Once again, your capital gains and taxes will need to be divided and adjusted if you sell a property that was both your home and a rental. While homeowners who have lived on the property for a minimum of two years are exempt from capital gains if the profit is less than $250,000 (single) or $500,000 (married), the rental portion of a home and depreciation collected will be taxed.
A 1031 exchange allows you to sell a rental property and use the proceeds to purchase another investment property. This exchange will void taxes on capital gains as well as depreciation recapture if the new property value is equal or greater than the property you are selling. If you purchase a property with a lesser value, the balance will be considered a gain and will be taxed.
Tax-deferred retirement accounts
Investments you have may also help you defer taxes on your rental properties. A self-directed individual retirement arrangement (SDIRA), for example, allows you to invest in real estate.
Any income you make on the property goes back into the SDIRA and keeps your money protected from taxes. You can invest and purchase real estate through a traditional SDIRA, in which you pay taxes when you sell the property, but the winner is a Roth SDIRA, in which you pay the taxes when you invest in the property. (Paying taxes up front will most likely be cheaper than paying at the sale years down the line.) The only caveat is you can’t withdraw the gains before age 59.5.
Opportunity Zones (OZ) are properties in “economically distressed communities where new investment, under certain conditions, may be eligible for preferential tax treatment.”
If you sell a rental property and invest the capital gains into a qualified OZ fund within 180 days, you can delay capital gain taxes until selling your stake in the OZ or until December 31, 2026, when the program ends. The longer your money is invested in OZ, the bigger the reduction you’ll pay on your capital gains. Fund OZ for five years and save 10%.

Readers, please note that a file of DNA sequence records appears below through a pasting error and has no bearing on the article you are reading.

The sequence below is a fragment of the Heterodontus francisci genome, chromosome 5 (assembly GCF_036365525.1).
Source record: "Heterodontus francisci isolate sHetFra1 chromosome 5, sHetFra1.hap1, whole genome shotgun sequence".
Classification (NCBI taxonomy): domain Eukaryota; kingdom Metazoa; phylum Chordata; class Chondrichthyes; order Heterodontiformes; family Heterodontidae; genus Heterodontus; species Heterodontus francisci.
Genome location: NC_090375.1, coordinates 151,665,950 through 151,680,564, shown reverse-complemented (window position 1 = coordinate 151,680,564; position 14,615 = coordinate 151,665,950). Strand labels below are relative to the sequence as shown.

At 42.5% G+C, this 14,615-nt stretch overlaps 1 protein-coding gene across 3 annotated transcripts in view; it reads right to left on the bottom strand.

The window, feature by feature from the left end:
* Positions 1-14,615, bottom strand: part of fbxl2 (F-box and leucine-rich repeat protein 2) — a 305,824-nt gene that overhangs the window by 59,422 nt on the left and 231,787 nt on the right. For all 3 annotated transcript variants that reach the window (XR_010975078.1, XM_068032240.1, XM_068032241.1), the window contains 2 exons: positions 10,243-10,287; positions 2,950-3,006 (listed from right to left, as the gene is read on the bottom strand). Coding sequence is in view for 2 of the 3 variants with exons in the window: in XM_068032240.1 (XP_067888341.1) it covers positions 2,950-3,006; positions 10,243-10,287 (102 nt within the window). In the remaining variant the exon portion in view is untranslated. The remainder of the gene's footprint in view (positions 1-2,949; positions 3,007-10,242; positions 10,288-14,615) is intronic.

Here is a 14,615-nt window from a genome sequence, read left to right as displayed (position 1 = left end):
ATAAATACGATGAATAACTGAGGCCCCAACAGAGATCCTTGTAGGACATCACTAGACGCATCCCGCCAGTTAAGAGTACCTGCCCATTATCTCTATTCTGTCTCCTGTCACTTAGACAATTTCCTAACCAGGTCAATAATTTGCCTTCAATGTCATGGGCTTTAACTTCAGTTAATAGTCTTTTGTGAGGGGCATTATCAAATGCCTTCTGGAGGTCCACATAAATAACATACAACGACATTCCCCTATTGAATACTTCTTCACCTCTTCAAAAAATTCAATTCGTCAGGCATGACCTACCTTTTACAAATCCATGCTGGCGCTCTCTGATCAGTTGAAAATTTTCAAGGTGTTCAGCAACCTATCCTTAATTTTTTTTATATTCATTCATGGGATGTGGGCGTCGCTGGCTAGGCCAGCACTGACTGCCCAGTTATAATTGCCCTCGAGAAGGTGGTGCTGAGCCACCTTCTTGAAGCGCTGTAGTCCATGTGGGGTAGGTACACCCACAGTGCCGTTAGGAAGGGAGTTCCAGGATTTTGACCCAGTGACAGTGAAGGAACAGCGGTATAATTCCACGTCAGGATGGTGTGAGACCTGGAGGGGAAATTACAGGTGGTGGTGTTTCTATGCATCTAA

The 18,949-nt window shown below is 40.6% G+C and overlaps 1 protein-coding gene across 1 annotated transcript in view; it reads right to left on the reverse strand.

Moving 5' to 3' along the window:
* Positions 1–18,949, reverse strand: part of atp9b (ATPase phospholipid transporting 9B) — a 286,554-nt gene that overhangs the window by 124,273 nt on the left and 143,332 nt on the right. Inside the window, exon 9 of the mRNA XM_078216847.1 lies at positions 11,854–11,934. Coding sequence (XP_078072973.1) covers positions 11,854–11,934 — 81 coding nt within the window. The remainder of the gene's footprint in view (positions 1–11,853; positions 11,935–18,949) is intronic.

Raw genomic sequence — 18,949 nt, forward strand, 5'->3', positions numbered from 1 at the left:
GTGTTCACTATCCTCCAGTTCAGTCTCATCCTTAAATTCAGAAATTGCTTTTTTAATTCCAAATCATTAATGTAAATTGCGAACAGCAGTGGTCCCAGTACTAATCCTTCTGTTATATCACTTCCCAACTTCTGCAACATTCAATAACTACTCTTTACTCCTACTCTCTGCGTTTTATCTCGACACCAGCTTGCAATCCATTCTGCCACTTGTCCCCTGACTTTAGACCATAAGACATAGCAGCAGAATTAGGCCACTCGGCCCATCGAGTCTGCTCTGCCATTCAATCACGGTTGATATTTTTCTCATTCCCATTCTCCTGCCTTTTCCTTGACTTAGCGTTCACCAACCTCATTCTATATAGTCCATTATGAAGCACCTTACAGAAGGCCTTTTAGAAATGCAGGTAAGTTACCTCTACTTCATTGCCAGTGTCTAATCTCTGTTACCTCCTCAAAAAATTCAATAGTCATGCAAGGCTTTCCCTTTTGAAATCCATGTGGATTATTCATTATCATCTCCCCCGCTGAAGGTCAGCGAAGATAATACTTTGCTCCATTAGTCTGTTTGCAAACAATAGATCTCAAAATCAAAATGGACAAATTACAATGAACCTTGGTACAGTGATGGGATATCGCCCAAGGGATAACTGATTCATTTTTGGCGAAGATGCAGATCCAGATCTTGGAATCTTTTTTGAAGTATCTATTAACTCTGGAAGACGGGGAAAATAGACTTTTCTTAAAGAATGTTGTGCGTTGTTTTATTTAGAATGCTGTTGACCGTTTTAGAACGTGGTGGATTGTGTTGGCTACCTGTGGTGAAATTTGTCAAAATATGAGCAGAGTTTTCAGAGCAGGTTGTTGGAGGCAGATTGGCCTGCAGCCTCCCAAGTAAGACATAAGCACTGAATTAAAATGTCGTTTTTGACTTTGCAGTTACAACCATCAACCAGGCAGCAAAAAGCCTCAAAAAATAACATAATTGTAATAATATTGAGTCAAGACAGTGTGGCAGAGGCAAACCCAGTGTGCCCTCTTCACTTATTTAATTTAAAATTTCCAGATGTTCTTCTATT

If you live on the property
If your primary residence is your rental property, a 1031 exchange can be performed on the portion of the rental that was used as a rental. Vacation homes that have been rented for more than 14 days that you have not lived in for more than 14 days and that you have owned for more than two years qualify for the 1031, as well.
A Roth SDIRA cannot be used to purchase property for personal use so you cannot live on the property.
If you’re interested in investing in real estate – these companies are for you
Not only are the tax deductions a benefit to investing in real estate, being a landlord is called a passive activity because you earn income without providing a service. This income is taxed lower than your earned income from an employer. The income you earn from your rental property also gets sheltered by depreciation.
Let’s say your rental income is $15,000 for the year and your property depreciation rate is $8,000. Your depreciation would be deducted from your income and your taxable passive income would be $7,000.
If you’re interested in investing in real estate, a number of online platforms are making it easier than ever.
You can invest in single-family rentals through Roofstock, which provides an online marketplace for buyers and sellers of investment properties with whole or fractional ownership shares of fully managed properties. Users can search available properties, see current rent payments, neighborhood ratings, and review total return calculators for 5 to 30 years.
Fundrise is a crowdfunding platform allowing you to invest in commercial real estate through group investing. With just a minimum of $500 for the Starter level to $10,000 or more in the Advanced level, your funds will be diversified across 5 to 80 commercial developments, respectively.
Streitwise offers unaccredited investors the chance to join Real Estate Investment Trusts (REITs) trusts by charging up-front fee discounts for higher returns. Streitwise owns the commercial properties they are investing in, which means the company makes 100% of the profits and shares it with investors — the average return on investment is 9.8%.
Real estate investing can be highly lucrative if done properly. Using the 1031 exchange to continue to invest more and more over the years is just one of the tax advantages that support real estate investors.
Taking advantage of the many deductions and tax benefits will ensure the greatest potential for earning as you delve into the world of real estate investing.